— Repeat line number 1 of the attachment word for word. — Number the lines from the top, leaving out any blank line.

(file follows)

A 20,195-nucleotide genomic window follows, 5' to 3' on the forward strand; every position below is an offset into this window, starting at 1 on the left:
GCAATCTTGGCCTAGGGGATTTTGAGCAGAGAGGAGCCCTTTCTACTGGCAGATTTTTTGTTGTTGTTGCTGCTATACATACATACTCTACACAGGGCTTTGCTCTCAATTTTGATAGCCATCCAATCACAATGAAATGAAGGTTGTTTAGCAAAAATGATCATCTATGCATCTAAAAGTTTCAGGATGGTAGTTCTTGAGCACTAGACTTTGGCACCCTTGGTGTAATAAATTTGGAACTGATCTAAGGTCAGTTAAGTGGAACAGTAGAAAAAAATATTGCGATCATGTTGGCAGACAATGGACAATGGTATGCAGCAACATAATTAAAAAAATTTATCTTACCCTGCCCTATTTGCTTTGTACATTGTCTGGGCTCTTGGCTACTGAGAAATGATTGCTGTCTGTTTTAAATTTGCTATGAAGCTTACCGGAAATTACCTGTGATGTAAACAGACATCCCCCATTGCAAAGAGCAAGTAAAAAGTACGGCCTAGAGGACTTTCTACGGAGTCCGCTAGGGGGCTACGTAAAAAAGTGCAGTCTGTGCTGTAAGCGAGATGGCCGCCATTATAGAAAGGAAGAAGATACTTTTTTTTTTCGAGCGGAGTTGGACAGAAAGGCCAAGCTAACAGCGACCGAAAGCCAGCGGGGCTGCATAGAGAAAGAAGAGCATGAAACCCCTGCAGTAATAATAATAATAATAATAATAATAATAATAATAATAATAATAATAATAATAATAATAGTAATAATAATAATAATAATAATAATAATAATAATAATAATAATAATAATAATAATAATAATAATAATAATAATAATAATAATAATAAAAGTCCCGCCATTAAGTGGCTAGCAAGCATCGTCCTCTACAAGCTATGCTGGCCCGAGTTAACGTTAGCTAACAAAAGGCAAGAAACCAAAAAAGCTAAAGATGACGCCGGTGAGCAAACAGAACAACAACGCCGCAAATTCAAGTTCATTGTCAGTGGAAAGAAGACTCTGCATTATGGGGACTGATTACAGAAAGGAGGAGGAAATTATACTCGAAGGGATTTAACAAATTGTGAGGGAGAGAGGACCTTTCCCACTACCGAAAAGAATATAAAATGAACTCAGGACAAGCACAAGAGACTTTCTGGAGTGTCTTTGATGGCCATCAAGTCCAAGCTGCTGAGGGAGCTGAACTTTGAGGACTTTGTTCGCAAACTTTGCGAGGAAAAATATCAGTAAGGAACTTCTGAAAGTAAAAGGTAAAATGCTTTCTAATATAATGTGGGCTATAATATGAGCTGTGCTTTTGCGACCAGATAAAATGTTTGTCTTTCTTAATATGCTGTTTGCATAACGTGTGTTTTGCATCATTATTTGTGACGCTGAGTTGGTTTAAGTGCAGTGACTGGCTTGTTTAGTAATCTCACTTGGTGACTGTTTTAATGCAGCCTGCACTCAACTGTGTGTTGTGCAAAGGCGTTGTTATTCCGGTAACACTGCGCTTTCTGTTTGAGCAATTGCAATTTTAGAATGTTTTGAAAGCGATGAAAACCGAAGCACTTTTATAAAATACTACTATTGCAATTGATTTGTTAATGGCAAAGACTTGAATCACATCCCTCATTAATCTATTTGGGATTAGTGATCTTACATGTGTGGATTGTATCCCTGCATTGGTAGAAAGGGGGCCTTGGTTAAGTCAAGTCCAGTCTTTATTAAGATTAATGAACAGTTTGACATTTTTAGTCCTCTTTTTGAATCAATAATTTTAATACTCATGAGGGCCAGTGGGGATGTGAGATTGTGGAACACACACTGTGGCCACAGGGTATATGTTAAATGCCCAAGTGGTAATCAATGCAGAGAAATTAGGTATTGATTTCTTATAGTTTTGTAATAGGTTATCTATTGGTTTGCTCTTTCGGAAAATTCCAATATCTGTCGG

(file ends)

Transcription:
A 20,195-nucleotide genomic window follows, 5' to 3' on the forward strand; every position below is an offset into this window, starting at 1 on the left: